Kyle Lane and Jim Belushi, partners in the business of laugh manufacturing.
It can be tough to get noticed as a business, no matter what you do. And if you run a comedy club, that goes doubly because you're competing for everyone else's lingering entertainment dollars. Still, that didn't deter Kyle Lane from opening the Comedy Bar in River North in Aug. 2011. The business has been doing well, so well, in fact, that it started to attract the attention of Co-Owner Lane's friend Jim Belushi. Belushi asked Lane how he could get involved and help earlier this year, and fast-forward to now, and the pair have announced their forging a partnership to help grow the brand. The theater is rebranding, adding improv, music and dancing to its lineup along with its mainstay: stand-up. The gala event takes place this weekend from Oct. 18 through to Oct. 20.
To find out more about the partnership, how it came about and what goals Lane has for it, I gave him a call.
Tell me about this partnership.
Kyle Lane: It's kind of been an underground show, the best kept secret. We've done well, we've done really well and a lot of people have heard about us but the reason I partnered with Jim is to bring some legitimacy to the room and let the city know about it. We don't have the marketing budget that's going to compare to a place like Second City or even Zanies. We only charge in the $10 to $15 price range and we don't offer a drink minimum. We really want to be an affordable place that's been competitive with the other comedy venues and the reason I wanted to bring Jim on is because he's just going to let the city know about it. More than anything, he's going to legitimize us to everybody and let everybody know that the Comedy Bar exists and open it up to a lot more tourism. We're right in the heart of the downtown, River North area. Like I always say, Jim's like the Mike Ditka of Chicago comedy.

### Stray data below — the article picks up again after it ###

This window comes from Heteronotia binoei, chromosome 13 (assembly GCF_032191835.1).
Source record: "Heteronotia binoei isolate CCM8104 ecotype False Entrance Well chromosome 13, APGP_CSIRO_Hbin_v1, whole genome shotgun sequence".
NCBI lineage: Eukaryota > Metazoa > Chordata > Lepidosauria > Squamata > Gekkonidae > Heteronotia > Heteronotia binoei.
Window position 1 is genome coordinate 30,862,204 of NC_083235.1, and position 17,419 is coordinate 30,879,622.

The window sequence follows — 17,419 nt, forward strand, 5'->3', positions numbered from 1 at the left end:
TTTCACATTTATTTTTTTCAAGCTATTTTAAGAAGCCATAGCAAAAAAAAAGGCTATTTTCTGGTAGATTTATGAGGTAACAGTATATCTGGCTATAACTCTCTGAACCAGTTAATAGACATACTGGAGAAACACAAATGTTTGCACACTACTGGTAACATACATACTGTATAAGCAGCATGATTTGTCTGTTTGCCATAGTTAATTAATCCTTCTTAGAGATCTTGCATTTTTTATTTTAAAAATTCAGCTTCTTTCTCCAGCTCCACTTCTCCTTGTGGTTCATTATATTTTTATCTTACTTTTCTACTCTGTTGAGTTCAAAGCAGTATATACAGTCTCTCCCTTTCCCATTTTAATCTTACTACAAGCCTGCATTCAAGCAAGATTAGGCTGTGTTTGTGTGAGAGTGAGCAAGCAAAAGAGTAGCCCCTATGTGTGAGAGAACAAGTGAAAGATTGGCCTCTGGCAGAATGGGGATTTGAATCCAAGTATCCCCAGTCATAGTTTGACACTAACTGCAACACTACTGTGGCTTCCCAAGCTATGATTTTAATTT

What's involved with getting a partnership like this going?
Kyle Lane: I'm lucky because Jim's a friend of mine for about five or six years. I've worked with his son for about the past seven or eight years. We filmed a movie together when I was 21. We became friends, we started doing a lot of shows together, acting and a lot of stuff together. I eventually got to know Jim and he has always known what I've done and last spring he said, "What's going on with this? I'm interested in this." He's quite the businessman himself. To make it over 30 years in show business is quite the task. We have a similar work ethic and similar goals and it ended up being wonderful. Some people will bring a celebrity name on and the guy just comes in and throws a couple of lines and does some press and that's it. But Jim and I are partners. He's going to help me, give me advice and mentor me to take the club to the next level. Getting the press and the backing and all that is icing on the cake, but it's nice to know somebody who knows this business as well as he does to come in with his contacts to support the Comedy Bar and myself and help take it to the next level.
What sort of advice has he been giving you?